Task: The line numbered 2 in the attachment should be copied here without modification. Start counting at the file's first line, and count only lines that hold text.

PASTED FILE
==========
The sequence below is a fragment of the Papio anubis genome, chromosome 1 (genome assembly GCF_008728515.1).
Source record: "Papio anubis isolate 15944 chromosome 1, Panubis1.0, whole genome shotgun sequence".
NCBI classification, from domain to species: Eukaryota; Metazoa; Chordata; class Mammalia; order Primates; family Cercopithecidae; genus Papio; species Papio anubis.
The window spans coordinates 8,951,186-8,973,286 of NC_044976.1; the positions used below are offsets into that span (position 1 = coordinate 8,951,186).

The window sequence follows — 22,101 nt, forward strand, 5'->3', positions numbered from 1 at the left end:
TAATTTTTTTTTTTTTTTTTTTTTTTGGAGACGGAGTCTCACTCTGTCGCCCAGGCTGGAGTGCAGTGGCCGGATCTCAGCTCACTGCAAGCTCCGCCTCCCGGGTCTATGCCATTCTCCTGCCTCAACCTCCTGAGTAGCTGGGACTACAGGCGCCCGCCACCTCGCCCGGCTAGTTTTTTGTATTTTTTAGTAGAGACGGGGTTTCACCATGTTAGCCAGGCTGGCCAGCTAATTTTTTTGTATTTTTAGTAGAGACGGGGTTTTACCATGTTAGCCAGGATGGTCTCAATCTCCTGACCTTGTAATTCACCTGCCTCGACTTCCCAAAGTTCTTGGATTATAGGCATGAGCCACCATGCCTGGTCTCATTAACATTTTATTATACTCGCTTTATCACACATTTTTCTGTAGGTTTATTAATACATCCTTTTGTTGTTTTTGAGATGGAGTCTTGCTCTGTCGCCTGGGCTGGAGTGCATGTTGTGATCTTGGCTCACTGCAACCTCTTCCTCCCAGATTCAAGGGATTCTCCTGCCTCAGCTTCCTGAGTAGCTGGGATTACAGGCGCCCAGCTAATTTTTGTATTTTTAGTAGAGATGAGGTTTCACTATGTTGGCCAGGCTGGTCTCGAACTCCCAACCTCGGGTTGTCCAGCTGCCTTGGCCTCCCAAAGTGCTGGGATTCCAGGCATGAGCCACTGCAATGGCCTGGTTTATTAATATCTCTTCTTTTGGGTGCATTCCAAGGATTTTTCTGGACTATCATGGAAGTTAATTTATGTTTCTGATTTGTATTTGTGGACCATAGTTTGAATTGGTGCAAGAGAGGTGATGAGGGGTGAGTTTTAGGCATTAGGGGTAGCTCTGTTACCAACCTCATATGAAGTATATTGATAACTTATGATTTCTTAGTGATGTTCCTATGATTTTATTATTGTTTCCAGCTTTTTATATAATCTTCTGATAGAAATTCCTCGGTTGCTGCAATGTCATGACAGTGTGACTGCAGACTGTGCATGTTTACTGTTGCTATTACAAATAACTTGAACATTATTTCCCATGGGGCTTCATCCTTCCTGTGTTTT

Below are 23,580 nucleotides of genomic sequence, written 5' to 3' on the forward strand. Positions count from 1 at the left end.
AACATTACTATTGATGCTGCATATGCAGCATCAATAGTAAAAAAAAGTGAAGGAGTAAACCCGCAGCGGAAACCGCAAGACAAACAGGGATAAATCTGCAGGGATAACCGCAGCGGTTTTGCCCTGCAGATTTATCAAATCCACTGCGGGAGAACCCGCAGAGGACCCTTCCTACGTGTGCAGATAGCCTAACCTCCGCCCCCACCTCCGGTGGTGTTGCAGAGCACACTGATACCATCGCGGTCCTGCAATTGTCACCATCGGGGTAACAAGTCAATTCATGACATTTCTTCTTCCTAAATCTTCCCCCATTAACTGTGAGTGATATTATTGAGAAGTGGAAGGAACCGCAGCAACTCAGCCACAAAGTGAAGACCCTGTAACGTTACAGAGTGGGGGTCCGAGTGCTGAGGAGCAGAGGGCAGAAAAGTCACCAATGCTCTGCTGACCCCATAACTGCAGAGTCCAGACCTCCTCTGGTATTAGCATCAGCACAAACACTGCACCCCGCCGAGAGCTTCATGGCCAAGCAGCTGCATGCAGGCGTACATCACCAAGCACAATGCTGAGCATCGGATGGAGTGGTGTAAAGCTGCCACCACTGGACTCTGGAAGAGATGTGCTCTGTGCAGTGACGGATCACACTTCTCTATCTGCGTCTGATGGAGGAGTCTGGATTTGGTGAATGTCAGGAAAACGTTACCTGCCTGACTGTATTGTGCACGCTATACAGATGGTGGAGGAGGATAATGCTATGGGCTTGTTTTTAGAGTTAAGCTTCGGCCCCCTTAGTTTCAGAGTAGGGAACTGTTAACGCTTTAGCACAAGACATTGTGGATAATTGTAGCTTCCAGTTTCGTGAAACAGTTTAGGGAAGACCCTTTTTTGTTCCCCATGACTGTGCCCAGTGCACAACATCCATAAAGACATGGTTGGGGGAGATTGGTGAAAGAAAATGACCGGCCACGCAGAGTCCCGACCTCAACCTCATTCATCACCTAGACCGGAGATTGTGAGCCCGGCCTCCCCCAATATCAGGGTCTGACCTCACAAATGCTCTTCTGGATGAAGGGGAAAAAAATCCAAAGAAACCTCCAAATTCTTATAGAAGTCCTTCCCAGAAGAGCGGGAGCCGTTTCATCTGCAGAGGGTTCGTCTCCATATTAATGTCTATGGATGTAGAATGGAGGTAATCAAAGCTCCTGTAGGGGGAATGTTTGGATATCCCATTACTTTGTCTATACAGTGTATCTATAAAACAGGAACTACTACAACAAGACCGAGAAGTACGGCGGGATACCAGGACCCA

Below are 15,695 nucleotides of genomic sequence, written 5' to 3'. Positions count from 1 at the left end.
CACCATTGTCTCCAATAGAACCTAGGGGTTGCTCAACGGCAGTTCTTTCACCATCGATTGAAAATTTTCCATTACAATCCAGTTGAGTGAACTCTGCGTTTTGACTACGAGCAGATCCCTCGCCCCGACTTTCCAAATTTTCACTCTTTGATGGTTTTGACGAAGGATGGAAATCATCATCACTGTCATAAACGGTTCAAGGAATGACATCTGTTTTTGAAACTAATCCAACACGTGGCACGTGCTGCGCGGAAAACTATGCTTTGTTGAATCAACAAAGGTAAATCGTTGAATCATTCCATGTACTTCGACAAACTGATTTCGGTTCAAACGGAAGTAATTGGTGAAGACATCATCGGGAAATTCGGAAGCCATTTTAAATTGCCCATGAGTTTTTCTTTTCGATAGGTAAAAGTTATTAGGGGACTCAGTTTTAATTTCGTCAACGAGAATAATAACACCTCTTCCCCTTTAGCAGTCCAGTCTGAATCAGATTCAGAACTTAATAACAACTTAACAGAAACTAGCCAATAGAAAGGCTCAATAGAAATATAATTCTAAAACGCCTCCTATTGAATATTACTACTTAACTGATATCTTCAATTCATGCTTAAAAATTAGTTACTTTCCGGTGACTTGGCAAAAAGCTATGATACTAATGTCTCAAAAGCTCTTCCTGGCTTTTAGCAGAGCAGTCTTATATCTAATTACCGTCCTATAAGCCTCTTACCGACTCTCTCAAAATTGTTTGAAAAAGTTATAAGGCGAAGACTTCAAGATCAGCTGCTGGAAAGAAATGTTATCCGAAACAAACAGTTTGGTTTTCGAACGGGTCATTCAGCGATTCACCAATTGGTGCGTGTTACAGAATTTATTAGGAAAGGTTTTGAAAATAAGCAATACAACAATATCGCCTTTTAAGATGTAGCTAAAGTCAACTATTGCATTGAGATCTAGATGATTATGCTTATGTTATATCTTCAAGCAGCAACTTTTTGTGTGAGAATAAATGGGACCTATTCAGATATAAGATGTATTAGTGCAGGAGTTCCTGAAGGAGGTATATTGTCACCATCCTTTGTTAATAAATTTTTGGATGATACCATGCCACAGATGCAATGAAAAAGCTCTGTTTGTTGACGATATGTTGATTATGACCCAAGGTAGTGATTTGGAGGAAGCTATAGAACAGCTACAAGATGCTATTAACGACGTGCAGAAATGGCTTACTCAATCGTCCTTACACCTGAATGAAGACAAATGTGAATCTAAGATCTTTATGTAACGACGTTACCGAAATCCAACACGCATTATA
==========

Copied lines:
Source record: "Papio anubis isolate 15944 chromosome 1, Panubis1.0, whole genome shotgun sequence".